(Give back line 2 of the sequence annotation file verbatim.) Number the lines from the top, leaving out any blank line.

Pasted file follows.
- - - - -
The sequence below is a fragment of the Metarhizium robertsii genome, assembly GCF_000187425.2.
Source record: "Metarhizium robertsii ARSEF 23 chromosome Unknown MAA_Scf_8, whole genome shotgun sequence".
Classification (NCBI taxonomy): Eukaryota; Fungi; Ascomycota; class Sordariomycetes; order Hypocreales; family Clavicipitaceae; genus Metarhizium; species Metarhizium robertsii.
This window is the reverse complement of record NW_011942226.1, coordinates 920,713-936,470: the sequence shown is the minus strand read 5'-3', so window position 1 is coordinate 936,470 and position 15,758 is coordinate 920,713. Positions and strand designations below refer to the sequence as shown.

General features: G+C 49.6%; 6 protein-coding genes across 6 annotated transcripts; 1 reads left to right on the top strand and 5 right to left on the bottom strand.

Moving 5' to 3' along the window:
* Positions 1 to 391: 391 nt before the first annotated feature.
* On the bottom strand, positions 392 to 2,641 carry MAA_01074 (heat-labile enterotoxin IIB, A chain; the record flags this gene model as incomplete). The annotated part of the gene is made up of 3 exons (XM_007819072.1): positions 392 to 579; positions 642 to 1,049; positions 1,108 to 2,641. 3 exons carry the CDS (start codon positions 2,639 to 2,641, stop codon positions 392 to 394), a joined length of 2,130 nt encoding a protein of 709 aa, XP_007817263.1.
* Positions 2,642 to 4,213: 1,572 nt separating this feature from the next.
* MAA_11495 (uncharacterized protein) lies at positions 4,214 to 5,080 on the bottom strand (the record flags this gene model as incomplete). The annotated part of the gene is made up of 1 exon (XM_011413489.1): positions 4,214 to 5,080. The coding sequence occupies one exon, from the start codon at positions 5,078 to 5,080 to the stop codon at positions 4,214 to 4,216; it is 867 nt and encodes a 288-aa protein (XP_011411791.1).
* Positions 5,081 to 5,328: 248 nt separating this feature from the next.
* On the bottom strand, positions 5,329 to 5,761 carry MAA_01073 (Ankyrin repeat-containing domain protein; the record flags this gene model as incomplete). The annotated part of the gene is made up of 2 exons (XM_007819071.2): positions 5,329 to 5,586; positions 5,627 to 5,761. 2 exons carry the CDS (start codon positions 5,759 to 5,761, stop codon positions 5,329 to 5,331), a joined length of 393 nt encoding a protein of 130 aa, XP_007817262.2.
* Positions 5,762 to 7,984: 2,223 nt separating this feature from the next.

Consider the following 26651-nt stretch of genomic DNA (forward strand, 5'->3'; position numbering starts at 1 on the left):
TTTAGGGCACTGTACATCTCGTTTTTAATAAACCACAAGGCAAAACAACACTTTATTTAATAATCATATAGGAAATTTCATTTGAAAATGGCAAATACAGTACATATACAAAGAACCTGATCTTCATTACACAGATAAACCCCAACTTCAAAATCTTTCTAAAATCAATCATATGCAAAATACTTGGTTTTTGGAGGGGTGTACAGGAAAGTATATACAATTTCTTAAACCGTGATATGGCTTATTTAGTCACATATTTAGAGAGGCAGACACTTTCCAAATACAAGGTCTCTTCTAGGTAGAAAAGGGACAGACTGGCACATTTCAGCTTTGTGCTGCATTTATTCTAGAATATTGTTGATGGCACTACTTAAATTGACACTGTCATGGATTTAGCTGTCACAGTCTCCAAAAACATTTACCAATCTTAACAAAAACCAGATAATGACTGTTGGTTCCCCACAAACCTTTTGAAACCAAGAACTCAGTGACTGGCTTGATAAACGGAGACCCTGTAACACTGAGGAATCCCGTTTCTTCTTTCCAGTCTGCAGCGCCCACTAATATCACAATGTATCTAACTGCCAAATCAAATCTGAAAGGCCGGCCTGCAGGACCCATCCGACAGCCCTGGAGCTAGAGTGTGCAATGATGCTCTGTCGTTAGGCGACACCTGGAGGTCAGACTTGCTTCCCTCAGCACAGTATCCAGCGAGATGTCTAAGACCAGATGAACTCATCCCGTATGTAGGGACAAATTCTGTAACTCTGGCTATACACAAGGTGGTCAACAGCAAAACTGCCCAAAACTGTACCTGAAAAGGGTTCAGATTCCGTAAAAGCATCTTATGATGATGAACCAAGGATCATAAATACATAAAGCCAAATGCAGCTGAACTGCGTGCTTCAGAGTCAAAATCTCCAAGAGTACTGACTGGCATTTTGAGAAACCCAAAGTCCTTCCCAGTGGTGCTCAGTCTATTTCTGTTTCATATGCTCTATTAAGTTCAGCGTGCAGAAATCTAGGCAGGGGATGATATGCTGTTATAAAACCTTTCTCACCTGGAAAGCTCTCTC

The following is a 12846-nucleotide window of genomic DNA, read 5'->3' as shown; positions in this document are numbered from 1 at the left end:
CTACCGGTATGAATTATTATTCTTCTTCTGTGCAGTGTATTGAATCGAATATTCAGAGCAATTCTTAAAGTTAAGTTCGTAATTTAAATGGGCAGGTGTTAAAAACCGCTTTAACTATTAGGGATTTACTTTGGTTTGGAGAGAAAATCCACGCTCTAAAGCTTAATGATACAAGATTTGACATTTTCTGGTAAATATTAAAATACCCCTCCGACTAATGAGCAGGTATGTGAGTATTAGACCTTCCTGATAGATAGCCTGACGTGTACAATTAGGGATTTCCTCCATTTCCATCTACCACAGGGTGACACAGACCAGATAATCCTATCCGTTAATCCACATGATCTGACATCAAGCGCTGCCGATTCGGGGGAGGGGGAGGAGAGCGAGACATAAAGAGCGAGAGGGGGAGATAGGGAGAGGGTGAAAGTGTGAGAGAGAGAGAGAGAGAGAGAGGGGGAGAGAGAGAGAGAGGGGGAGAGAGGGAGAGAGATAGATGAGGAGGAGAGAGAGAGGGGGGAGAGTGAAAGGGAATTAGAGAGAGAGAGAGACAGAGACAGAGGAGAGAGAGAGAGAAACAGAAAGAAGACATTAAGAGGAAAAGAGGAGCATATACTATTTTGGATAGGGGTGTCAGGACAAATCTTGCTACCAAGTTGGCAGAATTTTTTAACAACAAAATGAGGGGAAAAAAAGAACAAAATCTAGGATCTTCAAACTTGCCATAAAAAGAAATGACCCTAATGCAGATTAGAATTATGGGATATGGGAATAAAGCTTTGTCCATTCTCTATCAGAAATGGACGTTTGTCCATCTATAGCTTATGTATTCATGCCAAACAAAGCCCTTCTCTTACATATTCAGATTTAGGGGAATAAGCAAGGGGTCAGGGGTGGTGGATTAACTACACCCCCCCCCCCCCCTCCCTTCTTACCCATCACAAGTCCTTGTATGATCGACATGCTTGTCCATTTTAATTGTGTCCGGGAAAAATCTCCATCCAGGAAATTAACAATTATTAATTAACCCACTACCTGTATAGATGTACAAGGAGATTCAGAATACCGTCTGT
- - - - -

Source record: "Metarhizium robertsii ARSEF 23 chromosome Unknown MAA_Scf_8, whole genome shotgun sequence".